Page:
Emerging discourses of political economy offered a series of powerful analytical frameworks for understanding and shaping the profound changes underway in early modern Europe and its empires. Sponsored by the Center for the History of British Political Thought, this seminar will trace a number of different traditions of political economy, primarily from the seventeenth and eighteenth centuries, and explore some of the vibrant debates that took place over the nature of improvement and prosperity. Participants will explore the interplay between self-interest and moral sentiments, the ethics of pleasure and luxury, the changing definitions of credit and reputation, and the growing problems of poverty, inequality, and criminality. Careful attention will be paid to the ways in which political economy was embedded in discourses about natural history and religion, moral philosophy and political theory, gender and law. The seminar will mix readings in sources and recent scholarship with discussion of seminar members’ projects on these and related themes. Canonical (Locke, Mandeville, Hume, Rousseau, and Smith) and quasi-canonical writings on political economy will be studied alongside related literary and legal texts. While the majority of the readings will come from England, Scotland, and France, others, to be read in translation, were produced in the Dutch Republic, Germany, Italy, Spain, and Sweden.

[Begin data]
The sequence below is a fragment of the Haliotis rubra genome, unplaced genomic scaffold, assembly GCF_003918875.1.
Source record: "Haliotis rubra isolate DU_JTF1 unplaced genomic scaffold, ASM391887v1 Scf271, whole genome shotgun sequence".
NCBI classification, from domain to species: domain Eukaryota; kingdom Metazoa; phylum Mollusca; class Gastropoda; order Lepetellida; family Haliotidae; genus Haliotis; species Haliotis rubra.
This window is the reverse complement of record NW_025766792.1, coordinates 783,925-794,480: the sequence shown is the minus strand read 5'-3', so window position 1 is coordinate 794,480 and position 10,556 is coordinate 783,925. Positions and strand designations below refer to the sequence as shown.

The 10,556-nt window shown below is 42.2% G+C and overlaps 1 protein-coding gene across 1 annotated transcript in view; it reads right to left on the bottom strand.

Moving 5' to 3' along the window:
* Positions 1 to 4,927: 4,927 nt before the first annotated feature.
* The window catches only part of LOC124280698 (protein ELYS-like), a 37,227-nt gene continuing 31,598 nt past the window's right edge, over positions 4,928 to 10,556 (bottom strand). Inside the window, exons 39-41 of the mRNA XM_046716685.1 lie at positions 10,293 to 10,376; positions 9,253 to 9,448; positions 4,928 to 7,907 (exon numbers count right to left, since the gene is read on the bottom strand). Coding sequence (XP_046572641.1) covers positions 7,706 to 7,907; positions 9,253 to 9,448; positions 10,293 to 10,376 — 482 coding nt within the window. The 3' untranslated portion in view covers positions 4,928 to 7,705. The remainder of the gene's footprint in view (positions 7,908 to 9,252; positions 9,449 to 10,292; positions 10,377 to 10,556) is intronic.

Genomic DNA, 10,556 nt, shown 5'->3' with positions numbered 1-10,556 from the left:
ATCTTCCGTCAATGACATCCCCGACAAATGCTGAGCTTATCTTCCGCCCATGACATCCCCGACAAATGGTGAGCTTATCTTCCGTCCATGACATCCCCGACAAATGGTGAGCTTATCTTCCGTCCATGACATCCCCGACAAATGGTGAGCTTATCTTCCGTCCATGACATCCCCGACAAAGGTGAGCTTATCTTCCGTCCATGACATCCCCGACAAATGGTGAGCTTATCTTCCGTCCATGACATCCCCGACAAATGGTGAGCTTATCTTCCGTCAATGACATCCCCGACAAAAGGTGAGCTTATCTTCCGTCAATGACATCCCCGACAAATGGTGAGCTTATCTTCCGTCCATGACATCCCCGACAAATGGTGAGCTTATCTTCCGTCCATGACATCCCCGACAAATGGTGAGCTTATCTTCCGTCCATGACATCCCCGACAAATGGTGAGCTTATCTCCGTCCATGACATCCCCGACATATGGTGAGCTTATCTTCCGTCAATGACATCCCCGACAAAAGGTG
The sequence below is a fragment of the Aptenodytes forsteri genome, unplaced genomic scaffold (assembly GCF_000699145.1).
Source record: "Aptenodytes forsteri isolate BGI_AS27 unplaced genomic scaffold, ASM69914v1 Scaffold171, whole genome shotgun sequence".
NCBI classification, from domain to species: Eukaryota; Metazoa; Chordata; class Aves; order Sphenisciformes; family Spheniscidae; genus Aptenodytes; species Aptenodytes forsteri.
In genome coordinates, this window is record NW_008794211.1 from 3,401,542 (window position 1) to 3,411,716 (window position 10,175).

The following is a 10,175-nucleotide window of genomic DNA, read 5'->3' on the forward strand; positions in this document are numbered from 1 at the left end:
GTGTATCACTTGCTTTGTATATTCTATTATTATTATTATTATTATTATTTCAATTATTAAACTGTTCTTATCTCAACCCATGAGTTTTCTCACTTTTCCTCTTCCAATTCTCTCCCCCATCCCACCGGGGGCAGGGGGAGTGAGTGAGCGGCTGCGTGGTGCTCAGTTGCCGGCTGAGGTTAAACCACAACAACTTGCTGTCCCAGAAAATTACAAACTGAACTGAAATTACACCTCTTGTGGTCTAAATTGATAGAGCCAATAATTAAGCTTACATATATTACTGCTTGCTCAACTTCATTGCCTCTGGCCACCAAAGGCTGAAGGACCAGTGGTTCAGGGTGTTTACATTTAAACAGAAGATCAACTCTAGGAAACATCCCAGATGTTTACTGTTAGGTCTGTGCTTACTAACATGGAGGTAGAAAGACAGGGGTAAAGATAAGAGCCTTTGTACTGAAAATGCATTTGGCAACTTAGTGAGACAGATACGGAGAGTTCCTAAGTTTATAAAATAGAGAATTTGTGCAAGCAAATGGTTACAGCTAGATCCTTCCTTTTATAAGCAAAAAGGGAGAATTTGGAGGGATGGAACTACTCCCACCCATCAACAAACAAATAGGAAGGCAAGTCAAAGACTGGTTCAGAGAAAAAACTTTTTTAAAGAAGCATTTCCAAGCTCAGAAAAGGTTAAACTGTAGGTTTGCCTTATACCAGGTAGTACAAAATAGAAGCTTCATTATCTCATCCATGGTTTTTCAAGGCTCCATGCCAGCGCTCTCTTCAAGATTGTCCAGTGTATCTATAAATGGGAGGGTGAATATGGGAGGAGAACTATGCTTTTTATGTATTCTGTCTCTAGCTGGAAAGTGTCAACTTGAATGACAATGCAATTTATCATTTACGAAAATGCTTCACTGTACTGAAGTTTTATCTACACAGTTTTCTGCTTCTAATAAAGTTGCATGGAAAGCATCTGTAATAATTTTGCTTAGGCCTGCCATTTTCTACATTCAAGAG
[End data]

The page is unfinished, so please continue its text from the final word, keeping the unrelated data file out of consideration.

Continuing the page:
Co-Directors: Julia Rudolph is Associate Professor of History at North Carolina State University. Her most recent publication is Common Law and Enlightenment in England 1689-1750 (2013), and she is currently at work on two new projects: one about the history of English mortgage law and one about the history of judicial power in early modern Ireland. Carl Wennerlind is Associate Professor of History at Barnard College, Columbia University. After publishing Casualties of Credit: The English Financial Revolution, 1620-1720 (2011), he is currently working on two books, one about the history of the idea of scarcity and one about science, spirituality, and political economy during Sweden’s “Age of Greatness.”
Schedule: Thursdays, 1 – 4:30 p.m., 29 January through 23 April 2015, excluding 19 February, 12 March, and 9 April.
Apply: 5 September 2014 for admission and grants-in-aid; 12 January 2015 for admission only.
A Folger Introduction to Research Methods and Agendas
- Alan B. Farmer
- Spring Semester Seminar